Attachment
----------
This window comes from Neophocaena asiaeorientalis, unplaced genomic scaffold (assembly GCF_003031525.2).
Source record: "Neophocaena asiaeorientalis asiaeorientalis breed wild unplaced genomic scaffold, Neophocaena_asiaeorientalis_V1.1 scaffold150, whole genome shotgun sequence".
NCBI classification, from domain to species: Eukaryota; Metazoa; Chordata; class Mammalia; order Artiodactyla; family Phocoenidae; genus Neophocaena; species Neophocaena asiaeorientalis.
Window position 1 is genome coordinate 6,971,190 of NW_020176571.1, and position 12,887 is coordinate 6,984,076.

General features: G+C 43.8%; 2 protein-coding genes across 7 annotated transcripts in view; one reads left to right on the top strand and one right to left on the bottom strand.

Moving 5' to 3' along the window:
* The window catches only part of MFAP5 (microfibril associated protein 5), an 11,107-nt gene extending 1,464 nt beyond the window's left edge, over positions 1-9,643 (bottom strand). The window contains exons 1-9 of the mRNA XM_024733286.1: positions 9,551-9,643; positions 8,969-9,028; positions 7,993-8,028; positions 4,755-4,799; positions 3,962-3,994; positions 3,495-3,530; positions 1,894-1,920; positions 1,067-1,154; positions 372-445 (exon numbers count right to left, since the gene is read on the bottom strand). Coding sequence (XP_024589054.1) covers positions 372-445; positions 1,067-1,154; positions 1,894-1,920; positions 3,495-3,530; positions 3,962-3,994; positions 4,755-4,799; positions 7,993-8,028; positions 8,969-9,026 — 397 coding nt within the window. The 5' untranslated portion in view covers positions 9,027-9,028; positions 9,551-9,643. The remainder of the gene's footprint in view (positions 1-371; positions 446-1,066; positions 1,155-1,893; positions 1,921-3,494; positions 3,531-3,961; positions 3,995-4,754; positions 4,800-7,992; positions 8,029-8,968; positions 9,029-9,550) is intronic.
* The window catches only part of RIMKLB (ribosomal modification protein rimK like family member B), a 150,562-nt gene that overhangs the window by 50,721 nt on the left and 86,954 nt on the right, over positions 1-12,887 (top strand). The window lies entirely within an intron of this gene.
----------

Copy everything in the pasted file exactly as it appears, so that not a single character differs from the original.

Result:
This window comes from Neophocaena asiaeorientalis, unplaced genomic scaffold (assembly GCF_003031525.2).
Source record: "Neophocaena asiaeorientalis asiaeorientalis breed wild unplaced genomic scaffold, Neophocaena_asiaeorientalis_V1.1 scaffold150, whole genome shotgun sequence".
NCBI classification, from domain to species: Eukaryota; Metazoa; Chordata; class Mammalia; order Artiodactyla; family Phocoenidae; genus Neophocaena; species Neophocaena asiaeorientalis.
Window position 1 is genome coordinate 6,971,190 of NW_020176571.1, and position 12,887 is coordinate 6,984,076.

General features: G+C 43.8%; 2 protein-coding genes across 7 annotated transcripts in view; one reads left to right on the top strand and one right to left on the bottom strand.

Moving 5' to 3' along the window:
* The window catches only part of MFAP5 (microfibril associated protein 5), an 11,107-nt gene extending 1,464 nt beyond the window's left edge, over positions 1-9,643 (bottom strand). The window contains exons 1-9 of the mRNA XM_024733286.1: positions 9,551-9,643; positions 8,969-9,028; positions 7,993-8,028; positions 4,755-4,799; positions 3,962-3,994; positions 3,495-3,530; positions 1,894-1,920; positions 1,067-1,154; positions 372-445 (exon numbers count right to left, since the gene is read on the bottom strand). Coding sequence (XP_024589054.1) covers positions 372-445; positions 1,067-1,154; positions 1,894-1,920; positions 3,495-3,530; positions 3,962-3,994; positions 4,755-4,799; positions 7,993-8,028; positions 8,969-9,026 — 397 coding nt within the window. The 5' untranslated portion in view covers positions 9,027-9,028; positions 9,551-9,643. The remainder of the gene's footprint in view (positions 1-371; positions 446-1,066; positions 1,155-1,893; positions 1,921-3,494; positions 3,531-3,961; positions 3,995-4,754; positions 4,800-7,992; positions 8,029-8,968; positions 9,029-9,550) is intronic.
* The window catches only part of RIMKLB (ribosomal modification protein rimK like family member B), a 150,562-nt gene that overhangs the window by 50,721 nt on the left and 86,954 nt on the right, over positions 1-12,887 (top strand). The window lies entirely within an intron of this gene.